Nearly 50 years ago, Peter Drucker coined the term "knowledge worker" to describe this category of employee. Back then, Drucker predicted that knowledge workers would grow as a proportion of the total workforce, becoming its "center of gravity" and forever changing the nature of organizations, management, and work.

Drucker was right. Today, knowledge workers are an increasingly large percentage of the global workforce, especially in developed countries. Across all industries, knowledge workers represent at least 25 percent of the workforce, and in financial services, health care, high tech, and media, the percentage is even higher.

And today, knowledge workers perform many of the key frontline activities in organizations. In so doing, they have become primarily responsible for driving day-to-day performance in business -- fulfilling another Drucker prophecy. In his 1966 book, The Effective Executive, Drucker wrote, "Every knowledge worker in modern organization is an 'executive' if, by virtue of his position or knowledge, he is responsible for a contribution that materially affects the capacity of the organization to perform and to obtain results."

What's wrong with this picture?

You would think that with more than 50 years to think about it—a time span in which knowledge workers evolved into the key managers of day-to-day performance in organizations and technology has enabled access to information and better, faster, cheaper communication—organizations would have figured out how to provide their people with the information and tools they need to do their jobs.

Yet, in most organizations today, people waste countless hours searching for the data they need—even when it resides in their own companies. Countless more hours are wasted trying to coordinate their work with others. The fact that the volume of corporate email—the communication tool of choice in business—has risen to 35 billion a day from just 10 billion a day five years ago is testimony to the difficulty of this task. And just imagine how many of those emails include spreadsheet attachments.

There is something wrong with a picture of modern business that shows people in critical positions struggling to get the information they need to do their jobs. But there is an explanation for it. Many organizations today are still coming to terms with the changes in their businesses so eloquently described by experts such as Thomas Malone, Peter Drucker, and others. And they are still using models of management designed for large, centralized organizations and using management systems—people, processes, and technology—that support these outdated models.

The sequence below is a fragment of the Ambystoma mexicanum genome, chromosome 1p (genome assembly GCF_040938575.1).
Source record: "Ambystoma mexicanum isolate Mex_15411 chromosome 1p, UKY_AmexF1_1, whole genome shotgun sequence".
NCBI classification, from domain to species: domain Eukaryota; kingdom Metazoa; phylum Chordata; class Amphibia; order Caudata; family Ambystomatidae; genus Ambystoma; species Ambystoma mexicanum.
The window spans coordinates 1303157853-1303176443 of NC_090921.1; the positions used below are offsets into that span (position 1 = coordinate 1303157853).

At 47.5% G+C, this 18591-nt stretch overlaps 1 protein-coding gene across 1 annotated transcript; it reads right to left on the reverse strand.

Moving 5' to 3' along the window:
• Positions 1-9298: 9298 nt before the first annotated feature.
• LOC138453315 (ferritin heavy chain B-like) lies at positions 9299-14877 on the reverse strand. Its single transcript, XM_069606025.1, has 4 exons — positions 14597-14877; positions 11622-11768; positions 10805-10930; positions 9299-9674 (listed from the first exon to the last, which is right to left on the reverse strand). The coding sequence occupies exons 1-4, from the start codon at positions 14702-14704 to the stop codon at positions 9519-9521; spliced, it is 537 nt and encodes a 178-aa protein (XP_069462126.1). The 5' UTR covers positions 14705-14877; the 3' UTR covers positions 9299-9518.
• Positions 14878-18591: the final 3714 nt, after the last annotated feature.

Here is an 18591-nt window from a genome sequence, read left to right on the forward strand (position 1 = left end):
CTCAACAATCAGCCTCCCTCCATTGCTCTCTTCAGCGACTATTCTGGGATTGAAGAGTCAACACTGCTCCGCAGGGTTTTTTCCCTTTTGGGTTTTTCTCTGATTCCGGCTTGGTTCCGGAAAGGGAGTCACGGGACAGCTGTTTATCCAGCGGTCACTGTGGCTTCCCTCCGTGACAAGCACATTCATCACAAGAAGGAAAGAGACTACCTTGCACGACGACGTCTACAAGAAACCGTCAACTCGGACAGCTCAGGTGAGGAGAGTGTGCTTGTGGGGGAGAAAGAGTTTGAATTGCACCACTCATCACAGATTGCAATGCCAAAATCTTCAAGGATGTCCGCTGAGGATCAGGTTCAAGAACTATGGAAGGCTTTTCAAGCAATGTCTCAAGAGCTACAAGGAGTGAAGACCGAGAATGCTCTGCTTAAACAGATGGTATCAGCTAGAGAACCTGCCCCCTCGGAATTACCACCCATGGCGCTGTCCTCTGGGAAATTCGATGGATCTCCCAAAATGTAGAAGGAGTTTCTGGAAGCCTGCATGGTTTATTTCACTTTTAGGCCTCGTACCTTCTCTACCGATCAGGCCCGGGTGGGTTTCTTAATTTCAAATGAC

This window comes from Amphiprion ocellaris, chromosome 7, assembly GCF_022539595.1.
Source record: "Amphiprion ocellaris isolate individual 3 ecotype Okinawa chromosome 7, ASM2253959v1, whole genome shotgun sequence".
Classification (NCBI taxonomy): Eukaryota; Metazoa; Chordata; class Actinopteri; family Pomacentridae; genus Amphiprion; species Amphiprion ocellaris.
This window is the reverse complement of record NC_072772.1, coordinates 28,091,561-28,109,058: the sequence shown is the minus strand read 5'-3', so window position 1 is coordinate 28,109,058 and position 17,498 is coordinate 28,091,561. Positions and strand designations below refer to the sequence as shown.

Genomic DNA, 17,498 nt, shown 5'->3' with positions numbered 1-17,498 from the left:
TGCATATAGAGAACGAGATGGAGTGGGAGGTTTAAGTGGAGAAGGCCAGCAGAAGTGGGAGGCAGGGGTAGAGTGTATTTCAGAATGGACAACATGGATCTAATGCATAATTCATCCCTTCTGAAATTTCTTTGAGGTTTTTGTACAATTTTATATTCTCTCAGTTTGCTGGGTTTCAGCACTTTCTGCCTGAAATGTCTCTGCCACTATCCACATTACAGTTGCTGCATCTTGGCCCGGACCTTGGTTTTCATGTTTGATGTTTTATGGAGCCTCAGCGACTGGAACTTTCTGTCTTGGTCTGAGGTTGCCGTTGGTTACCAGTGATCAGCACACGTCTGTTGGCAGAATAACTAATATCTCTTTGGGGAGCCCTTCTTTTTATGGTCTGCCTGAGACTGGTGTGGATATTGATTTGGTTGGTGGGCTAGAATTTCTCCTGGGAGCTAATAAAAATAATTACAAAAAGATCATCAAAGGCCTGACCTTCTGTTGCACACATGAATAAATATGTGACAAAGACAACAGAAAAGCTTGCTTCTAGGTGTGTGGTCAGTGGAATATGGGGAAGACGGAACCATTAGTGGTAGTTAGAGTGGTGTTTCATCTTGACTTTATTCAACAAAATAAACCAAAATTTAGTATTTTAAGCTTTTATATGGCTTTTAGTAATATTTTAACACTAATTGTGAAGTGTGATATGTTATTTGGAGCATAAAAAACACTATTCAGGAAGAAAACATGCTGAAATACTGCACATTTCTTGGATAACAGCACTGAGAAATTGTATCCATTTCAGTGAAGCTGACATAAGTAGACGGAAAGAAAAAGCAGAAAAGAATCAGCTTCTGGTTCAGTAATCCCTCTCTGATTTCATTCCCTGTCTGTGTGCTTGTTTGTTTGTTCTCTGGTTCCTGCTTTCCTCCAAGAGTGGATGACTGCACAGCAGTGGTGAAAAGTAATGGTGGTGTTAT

Organizations' technology investments reflect this disconnect between modern organizational structures and outdated management models. Here is one example.

Over the past two decades, companies have poured hundreds of millions of dollars into transactional systems, especially enterprise resource management (ERP) systems. As a result, most businesses today can take orders, fill orders, generate invoices, populate a general ledger, and so on with great efficiency—all of which are critical to running a large business.

But managing a large business is an entirely different endeavor. While it may start with the same data at the same level of granularity as running a business, managing a business requires access to value-added information—raw data that has been transformed, analyzed, and presented to individuals who use a variety of management processes appropriate to their organizations to make decisions and take actions from a variety of perspectives. Managing a business is, by definition, a dynamic activity requiring flexible processes and tools that are different for every organization and that can adapt to change over time.